Police to arrest man for causing havoc on flight

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Police to arrest man for causing havoc on flight


Female crew members of Korean Air practice restraining a violent passenger on Tuesday at a crew training center in Gangseo District, western Seoul. [KIM SANG-SEON]

Police on Tuesday requested an arrest warrant for the man who drunkenly attacked passengers and crew members on a Korean Air flight from Hanoi to Seoul for violating the Aviation Safety and Security Act.

The man, a 34-year-old named Lim Bum-jun, was seated in prestige class (business class) on Dec. 20 when he struck another passenger in the face and attacked cabin crew who tried to restrain him. He was subdued only after the crew and others, including American pop singer Richard Marx, tied him to a seat.

“Police requested an arrest warrant for Lim for wreaking havoc on the plane and violating the Aviation Safety and Security Act,” said a police officer. “This is a graver charge than a mere disciplinary action for violence on a plane.”

The charge is the same that former Vice President of Korean Air Cho Hyun-ah received in 2014, over the infamous “nut rage” tantrum. She was sentenced to one year in prison in her first trial, but in her appeal was sentenced to 10 months with two years of probation. Suspects charged with violating the Aviation Safety and Security Act can be sentenced to up to five years in prison.


Lim Bum-jun

Korean Air announced on Monday that it permanently banned Lim and cancelled a flight he reserved on Dec. 8 to travel from Seoul to Hanoi tomorrow. This is the first time the airline has issued a lifetime ban on anyone.

“This is the second time Lim made trouble during a flight,” said Ji Chang-hoon, president of Korean Air, during a press briefing at a crew training center in Seoul on Tuesday. “He will never be able to board our flight again.”

Ji added that the number of male crew members will also be increased. There are currently some 700 male crew members among a total of 7,000 flight crew and attendants of Korean Air.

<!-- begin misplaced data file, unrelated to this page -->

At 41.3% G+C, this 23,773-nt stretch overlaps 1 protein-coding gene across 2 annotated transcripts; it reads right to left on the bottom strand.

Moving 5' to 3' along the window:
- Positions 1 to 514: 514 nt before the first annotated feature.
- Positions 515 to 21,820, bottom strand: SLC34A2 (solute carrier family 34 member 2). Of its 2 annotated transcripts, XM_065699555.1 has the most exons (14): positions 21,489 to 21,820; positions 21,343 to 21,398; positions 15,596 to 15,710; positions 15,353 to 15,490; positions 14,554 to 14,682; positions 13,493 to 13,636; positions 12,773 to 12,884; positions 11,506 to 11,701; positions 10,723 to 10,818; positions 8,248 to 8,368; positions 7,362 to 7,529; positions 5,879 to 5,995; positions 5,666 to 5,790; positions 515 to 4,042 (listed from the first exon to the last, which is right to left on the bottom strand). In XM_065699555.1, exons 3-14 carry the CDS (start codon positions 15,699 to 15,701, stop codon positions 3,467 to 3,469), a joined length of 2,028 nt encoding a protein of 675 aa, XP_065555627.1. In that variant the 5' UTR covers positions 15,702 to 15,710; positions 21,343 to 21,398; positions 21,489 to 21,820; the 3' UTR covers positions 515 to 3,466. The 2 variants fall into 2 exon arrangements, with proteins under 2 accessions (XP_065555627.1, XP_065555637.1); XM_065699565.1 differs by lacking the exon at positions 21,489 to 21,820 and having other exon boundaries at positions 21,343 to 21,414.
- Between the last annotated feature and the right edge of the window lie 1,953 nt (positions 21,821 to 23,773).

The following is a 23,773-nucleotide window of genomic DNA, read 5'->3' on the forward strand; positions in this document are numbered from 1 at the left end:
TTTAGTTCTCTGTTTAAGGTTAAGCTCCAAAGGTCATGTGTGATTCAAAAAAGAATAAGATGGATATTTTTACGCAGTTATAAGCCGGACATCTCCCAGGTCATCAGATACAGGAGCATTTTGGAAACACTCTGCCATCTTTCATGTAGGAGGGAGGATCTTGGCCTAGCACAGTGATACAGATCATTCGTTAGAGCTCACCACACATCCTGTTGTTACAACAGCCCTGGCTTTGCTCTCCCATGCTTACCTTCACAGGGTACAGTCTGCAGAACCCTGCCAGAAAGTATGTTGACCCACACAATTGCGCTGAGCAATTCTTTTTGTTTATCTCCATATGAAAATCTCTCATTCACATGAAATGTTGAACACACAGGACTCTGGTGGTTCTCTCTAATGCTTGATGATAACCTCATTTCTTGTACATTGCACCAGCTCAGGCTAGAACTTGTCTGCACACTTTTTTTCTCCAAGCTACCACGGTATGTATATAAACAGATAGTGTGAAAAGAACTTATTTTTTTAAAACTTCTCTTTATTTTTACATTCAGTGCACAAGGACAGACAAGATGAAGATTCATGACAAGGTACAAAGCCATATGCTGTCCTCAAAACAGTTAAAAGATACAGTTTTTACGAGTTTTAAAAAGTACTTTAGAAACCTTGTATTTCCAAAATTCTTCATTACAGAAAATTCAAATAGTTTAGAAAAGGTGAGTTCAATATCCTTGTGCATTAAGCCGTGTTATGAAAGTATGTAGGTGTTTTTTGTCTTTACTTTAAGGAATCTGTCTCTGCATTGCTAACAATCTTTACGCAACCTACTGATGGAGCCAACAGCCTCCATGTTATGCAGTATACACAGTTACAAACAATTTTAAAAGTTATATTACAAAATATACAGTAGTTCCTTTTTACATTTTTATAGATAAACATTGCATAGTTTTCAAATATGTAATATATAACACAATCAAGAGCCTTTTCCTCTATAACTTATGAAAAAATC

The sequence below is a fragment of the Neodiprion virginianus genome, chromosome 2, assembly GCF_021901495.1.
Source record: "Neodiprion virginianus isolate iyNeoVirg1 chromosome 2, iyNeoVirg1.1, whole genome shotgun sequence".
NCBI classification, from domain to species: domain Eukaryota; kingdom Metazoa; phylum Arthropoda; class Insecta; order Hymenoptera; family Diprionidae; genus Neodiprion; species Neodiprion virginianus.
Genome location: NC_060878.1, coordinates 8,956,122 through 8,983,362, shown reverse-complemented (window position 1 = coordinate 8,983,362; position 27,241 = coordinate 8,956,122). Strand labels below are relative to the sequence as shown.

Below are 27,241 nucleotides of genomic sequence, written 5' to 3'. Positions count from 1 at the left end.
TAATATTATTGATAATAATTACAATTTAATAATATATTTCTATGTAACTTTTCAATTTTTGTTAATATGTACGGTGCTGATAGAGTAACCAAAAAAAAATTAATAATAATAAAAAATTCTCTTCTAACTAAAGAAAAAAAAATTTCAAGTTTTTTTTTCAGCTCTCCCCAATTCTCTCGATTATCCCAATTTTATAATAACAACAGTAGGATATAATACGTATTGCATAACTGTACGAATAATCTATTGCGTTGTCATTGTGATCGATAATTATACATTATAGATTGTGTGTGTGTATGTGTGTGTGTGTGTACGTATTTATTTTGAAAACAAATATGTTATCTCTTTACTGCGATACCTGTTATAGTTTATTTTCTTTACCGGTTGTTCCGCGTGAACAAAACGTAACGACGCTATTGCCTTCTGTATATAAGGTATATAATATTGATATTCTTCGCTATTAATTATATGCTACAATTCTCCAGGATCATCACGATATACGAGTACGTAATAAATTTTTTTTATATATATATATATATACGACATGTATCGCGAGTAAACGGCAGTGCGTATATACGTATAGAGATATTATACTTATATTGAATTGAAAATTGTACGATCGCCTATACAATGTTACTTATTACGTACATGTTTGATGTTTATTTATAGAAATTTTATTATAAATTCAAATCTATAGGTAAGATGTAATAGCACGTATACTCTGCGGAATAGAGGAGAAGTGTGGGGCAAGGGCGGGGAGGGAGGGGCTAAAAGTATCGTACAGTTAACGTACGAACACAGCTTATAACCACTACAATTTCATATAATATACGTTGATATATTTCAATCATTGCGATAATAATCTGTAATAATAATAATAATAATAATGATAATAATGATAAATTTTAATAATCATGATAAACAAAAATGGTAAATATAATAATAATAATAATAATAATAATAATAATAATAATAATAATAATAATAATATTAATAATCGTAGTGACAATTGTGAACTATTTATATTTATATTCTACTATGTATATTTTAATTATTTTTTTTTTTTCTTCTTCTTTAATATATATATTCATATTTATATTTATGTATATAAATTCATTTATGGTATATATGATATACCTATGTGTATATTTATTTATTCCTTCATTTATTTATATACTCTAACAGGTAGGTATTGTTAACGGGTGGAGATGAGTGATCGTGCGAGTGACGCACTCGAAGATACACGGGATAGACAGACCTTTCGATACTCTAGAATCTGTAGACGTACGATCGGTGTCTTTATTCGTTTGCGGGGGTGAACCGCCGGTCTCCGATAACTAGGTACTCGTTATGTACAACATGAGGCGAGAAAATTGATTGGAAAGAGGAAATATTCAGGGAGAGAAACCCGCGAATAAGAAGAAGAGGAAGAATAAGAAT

“Additionally, crew members will be trained and encouraged to use a stun gun on any trouble-making passenger during a flight,” Ji said. “Formerly, a stun gun could be used only when there is a dire threat to a crew member or passenger’s physical being or life, or only when the troublemaker was seriously compromising the flight’s safety.”

It took some two hours for the cabin crew to tie Lim to a seat during the flight on Dec. 20. “Passenger next to us attacked passengers and crew. Crew completely ill trained,” the pop singer Marx later posted on Twitter.

Korean Air on Tuesday held a training session at the crew training center in Seoul. It said an all-crew training session at a mock cabin will be held three times a year to train flight crew to use stun guns and other objects like rope.

According to the Ministry of Land, Infrastructure and Transport, the number of violent incidents on planes recorded by seven airlines in Korea jumped from 191 in 2012 to 460 in 2015. Among those recorded last year, smoking during flights marked the highest number, 381, while other incidents included verbal abuse, carousing, physical assault and threats.

BY ESTHER CHUNG, AN MIN-GU AND HAM JONG-SUN [chung.juhee@joongang.co.kr]
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